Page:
We’re bombarded by marketing messages promising incredible weight loss in a matter of weeks. Whether it be a social media influencer’s latest challenge or a new app, we’re told we can lose weight fast. This may be true. If you severely restrict calories and do a ton of exercise, you probably can drop pounds but it’s not a sustainable solution to a fit lifestyle. Did you know that 90 percent of people who lose weight gain it back? A sobering statistic to be sure. But, it’s avoidable, if you consider losing weight and getting in shape a long game.
It takes at least a year to see change that will last. This is because it’s not about cutting calories and exercising more. It’s about developing sustainable healthy habits and that takes time. If you go into it knowing that, your mindset changes. It’s not about punishing yourself for a short time but more about taking care of yourself for a long time.
Take me for example. I’ve been exercising for years but consistently resistance training for the last five years. I’d say the first two years were more experimental with me figuring things out. Then I obtained my personal training and nutrition coaching certifications and really propelled my own training through that new knowledge. So, for more than three years I’ve been training myself building muscle on my thin frame. My goal is not to be “skinny fat” but to have muscle and curves so my clothes fit better, I feel better, and I avoid muscle loss that comes with age. As I approach 50 I’m more mindful than ever about mobility and making sure I can continue to move freely. I also pay close attention to my diet making little changes here and there to stay on the healthy side. If you look at my frame in 2011 versus today, you’ll see a huge difference. But it took five years to see that difference.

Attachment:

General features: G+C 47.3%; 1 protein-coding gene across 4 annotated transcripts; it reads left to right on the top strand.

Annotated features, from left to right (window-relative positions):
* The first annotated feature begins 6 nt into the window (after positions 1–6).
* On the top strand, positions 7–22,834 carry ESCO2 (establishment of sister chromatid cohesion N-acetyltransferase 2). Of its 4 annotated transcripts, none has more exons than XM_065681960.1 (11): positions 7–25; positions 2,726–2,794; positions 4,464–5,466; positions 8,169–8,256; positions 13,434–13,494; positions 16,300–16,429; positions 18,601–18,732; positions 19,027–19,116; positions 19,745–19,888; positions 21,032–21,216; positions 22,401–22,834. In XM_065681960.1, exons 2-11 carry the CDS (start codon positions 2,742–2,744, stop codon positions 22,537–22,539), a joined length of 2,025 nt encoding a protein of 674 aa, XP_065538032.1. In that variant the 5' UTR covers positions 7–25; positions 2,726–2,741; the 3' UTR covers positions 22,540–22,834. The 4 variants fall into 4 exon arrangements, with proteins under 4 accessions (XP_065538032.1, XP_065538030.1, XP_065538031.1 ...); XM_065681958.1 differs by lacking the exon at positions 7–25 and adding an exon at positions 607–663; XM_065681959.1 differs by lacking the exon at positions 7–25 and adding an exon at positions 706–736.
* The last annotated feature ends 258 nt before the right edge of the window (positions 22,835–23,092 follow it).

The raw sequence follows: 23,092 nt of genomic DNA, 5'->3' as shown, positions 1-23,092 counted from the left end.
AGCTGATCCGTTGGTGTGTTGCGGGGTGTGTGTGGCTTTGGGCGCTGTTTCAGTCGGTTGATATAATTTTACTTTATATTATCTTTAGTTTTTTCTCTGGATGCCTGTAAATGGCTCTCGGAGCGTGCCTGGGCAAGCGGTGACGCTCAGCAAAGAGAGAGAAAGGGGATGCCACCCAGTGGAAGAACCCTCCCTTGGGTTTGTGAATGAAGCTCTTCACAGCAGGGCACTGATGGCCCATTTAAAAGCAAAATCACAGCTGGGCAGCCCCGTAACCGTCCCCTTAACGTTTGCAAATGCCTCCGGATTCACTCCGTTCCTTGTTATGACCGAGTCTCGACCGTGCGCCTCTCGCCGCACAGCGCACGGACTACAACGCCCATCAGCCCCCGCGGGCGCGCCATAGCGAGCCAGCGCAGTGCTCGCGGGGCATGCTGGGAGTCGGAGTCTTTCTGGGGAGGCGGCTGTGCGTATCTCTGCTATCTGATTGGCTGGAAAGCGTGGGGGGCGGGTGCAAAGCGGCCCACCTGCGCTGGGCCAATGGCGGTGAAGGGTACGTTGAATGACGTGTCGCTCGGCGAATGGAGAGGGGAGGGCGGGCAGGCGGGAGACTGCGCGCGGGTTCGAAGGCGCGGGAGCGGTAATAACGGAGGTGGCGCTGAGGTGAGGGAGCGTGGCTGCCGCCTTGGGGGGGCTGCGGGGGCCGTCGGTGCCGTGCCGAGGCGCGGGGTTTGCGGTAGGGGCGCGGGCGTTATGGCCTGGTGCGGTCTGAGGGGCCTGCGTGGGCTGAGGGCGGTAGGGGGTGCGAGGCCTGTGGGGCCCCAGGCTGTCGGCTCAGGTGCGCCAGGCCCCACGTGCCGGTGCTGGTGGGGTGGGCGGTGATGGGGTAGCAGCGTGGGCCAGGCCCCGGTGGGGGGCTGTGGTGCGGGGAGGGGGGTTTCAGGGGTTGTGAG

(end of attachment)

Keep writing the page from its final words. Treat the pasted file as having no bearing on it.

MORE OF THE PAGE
If you’re someone who needs to see quick wins to stay motivated, don’t worry. You still can. Set smaller achievable goals to keep you going. Those of us who have been lifting for a long time are jealous of “newbie gains” that people who are new to training experience. The muscle comes on fast and furious in the beginning but it does level off. And after you gain it, it’s SO easy to keep it. Much easier in fact.
As for your diet, in the beginning you may need to pay strict attention, tracking your food and maybe even weighing it, depending on your situation. But, over time you get used to knowing how much to eat and what foods are best for you. Tracking is not a forever thing. Building the habits is.
I’m rambling at this point but I write this post to provide perspective on obtaining the holy grail of fitness for life. You, too, can be fit by any age. Just give yourself time and take the steps required to make the journey. It’s never too late and there’s never a better time to start than right now. If you are ready and need some support, contact me! I would be honored to help.